Assassin's Creed: A Film Review

by Alva Chua


Assassin's Creed

A Film Review by Alva Chua

I’m not quite a fan, but I’m certainly familiar with Ubisoft’s game series Assassin’s Creed. Despite negative reviews, I wanted to watch the new Michael Fassbender branding vehicle for myself to find out how someone who had enjoyed some of the games might feel. Video game adaptations are a tricky business, and there’s something to seeing how they get adapted, which is often more interesting that the films themselves.

This is not the case with Assassin’s Creed.

There’s a bit of vague promise in the opening, in that there is little to criticize at first and the smoky lighting seems to have something to hide. Then characters start out curt and reserved, only to remain that way. Video games with less technical power behind their visuals tend to rely on starting with good-looking character models, built with faces designed to express the emotions they are meant to contain over the duration of the story. What they lack in the ability to act they compensate for with lighting and camera angles. Assassin’s Creed does this with competent living actors.


Worse still, the camera seems to cut away every time someone is about to emote. Fassbender’s Callum Lynch gets to look “Angry” or “Concentrating”. Marion Cotillard gets to look “Scientist”, and almost gets to cry for a split second before the camera cuts away again.

If they had somehow managed to squeeze some emotion out of the split seconds everyone seemed to get, the script would not permit it. Video game films can be full of the worst exposition and pointlessly descriptive prose and clunky one-liners imaginable. I longed for such things here. The Templars are a secret society that runs the world, and are dedicated to eradicating free will. We know this because Jeremy Irons and his superiors say this repeatedly, but never emphatically. There is no statement or sense of motivation, they simply say “We are dedicated to eradicating free will,” pretty much without inflection, over and over. Looks like someone got to you first, buddy.

Every other character simply makes statements that are descriptive of their character, or instructions to other characters. If you’re one of those geniuses who wanted Objective Video Game Reviews, here’s Objective Character Dialogue. For the first twenty minutes I thought that the protagonist’s catch phrase was going to be “I’m hungry.” because it was the most personal thing he said. I guess he really was just hungry.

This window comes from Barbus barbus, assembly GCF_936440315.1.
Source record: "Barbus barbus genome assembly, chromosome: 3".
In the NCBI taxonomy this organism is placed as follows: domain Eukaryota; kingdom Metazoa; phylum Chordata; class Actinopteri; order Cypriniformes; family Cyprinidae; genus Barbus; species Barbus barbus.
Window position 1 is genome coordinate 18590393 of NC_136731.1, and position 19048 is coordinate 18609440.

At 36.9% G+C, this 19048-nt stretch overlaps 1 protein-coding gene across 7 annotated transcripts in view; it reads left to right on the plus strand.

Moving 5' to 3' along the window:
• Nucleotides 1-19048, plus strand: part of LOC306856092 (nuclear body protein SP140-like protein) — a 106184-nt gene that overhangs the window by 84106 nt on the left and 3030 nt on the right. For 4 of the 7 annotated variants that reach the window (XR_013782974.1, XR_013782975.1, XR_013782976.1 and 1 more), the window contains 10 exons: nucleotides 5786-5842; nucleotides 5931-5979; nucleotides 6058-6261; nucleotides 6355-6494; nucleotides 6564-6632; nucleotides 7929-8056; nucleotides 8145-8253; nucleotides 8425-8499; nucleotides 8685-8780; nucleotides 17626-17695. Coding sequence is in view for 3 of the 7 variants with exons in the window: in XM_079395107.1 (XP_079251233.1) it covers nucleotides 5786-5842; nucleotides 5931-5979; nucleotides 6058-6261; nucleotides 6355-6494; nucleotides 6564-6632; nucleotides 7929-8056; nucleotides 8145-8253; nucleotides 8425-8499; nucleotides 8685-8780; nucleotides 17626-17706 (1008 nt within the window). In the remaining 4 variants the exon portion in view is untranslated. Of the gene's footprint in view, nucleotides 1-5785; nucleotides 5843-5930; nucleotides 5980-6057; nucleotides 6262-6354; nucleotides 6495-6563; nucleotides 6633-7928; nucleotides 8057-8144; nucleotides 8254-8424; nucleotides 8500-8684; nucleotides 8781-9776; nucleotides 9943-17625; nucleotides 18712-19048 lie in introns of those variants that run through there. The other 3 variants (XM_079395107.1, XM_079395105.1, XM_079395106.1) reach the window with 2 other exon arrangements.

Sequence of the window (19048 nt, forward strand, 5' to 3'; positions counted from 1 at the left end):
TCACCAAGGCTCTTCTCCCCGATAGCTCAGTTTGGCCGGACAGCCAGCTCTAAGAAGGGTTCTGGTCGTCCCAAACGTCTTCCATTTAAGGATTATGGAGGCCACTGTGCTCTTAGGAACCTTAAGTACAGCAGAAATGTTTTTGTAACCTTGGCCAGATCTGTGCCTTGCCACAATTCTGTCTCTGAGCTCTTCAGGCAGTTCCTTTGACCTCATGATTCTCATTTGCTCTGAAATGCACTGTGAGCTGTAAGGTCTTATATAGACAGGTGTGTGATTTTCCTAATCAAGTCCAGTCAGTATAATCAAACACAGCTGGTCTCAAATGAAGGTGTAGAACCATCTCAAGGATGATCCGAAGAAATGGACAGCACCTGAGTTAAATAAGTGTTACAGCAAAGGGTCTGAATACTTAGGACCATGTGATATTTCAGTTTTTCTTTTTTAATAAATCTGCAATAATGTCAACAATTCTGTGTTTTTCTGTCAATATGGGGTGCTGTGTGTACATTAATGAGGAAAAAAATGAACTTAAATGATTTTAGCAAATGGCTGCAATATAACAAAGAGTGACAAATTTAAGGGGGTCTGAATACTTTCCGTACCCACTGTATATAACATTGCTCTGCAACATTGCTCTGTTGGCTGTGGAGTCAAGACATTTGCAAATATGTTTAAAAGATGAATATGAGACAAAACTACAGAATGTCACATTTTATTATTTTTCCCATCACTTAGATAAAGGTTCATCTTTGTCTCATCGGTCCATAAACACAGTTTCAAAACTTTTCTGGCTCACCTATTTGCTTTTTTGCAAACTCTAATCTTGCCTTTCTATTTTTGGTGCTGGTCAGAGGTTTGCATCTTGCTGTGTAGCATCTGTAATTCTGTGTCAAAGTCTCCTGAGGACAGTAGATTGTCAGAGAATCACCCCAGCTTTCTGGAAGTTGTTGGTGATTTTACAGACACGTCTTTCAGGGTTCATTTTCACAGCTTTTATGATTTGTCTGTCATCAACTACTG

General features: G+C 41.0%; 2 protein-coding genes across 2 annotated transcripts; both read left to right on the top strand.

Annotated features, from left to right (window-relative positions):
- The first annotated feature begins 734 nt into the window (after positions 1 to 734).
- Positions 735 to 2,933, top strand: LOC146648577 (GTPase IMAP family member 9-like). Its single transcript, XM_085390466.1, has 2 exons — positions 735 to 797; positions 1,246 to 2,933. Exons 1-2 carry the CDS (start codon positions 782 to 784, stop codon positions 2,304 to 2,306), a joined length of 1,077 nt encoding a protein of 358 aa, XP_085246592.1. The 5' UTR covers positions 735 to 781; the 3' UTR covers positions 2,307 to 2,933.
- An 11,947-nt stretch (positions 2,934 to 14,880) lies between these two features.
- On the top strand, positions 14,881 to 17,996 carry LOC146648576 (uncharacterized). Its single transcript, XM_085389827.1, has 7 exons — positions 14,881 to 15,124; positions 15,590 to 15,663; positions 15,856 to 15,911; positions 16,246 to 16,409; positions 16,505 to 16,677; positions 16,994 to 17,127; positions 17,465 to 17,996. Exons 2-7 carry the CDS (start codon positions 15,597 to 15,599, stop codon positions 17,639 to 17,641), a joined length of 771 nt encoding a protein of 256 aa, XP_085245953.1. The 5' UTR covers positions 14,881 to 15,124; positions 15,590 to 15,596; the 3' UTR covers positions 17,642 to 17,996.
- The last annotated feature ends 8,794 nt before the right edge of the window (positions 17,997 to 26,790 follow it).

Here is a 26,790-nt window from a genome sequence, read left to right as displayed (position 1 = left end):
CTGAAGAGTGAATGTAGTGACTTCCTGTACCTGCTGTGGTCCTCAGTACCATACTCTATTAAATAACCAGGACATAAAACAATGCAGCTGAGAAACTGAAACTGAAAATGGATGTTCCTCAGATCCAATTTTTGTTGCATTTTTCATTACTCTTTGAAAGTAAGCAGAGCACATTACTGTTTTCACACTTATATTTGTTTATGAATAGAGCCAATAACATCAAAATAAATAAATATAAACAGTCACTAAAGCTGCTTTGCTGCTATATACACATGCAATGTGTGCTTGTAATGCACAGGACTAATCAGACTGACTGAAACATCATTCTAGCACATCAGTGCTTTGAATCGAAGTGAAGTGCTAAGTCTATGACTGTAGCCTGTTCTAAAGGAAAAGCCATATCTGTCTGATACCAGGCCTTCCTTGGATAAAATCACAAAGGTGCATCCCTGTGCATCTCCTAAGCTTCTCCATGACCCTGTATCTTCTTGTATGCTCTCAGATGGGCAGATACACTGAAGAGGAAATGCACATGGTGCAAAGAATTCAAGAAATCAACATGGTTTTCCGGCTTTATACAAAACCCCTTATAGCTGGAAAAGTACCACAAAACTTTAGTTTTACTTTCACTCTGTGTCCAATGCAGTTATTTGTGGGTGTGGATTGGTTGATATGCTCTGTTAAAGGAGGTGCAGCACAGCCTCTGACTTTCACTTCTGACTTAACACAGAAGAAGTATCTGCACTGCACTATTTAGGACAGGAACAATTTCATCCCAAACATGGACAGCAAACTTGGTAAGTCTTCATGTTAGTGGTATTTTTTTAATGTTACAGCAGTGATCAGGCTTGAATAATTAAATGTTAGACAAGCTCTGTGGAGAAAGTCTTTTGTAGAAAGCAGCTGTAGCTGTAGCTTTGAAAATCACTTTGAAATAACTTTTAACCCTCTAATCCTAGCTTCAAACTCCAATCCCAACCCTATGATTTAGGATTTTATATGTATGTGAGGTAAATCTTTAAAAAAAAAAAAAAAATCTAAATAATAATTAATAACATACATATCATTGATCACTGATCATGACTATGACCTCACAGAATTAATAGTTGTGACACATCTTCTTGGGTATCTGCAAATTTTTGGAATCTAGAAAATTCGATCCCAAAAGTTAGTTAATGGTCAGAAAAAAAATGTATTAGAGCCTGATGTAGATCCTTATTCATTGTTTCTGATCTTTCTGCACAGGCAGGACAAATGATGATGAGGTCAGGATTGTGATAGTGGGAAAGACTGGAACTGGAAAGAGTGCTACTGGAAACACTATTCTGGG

The most spectacular thing in this film was how they managed to waste a close personal scene with Brendan Gleeson and Michael Fassbender. Although if I was Gleeson I might have just punched Fassbender in the face.

Which brings us to the action. The action in Assassin’s Creed is just fine. There is definitely enough of it, and the Animus VR rig turns out to be a high tech excuse to show Fassbender fighting both clothed AND shirtless simultaneously. I hear some people like that kind of thing.

The complete lack of any character definition, especially in the historical sections, robs the action scenes of there intensity. I don’t know enough about these characters to care, and nothing is surprising enough for me to notice it otherwise. I don’t want to ruin any twists, but there is a surprising moment when violence breaks out in a facility that happens to be full of medieval weaponry that just happens to be lying around everywhere.

There are a couple of novel moments where you see crossbows fired from a first-person camera view, but these feel wrong for the setting, and echo mechanics that the source game doesn’t have. Seeing these moments made me think of Dwayne Johnson in the terrible DOOM adaptation, which added a feeling that video game films often have. That sense of being sneered at or patronized. I hope that Assassin’s Creed is simply a terribly dull film, and not one that has been stripped down and simplified to talk down to a perceived audience. Even the very first game in the series had more character than this.

MisanthroPlay #44 Gunstar Weirdos

Slightly delayed as Robert gets over jetlag, comes our episode on Treasure's classic Gunstar Heroes. Alva and Robert discuss their experiences with the game, what makes it so special, and how spiritual sequel Gunstar Super Heroes measures up.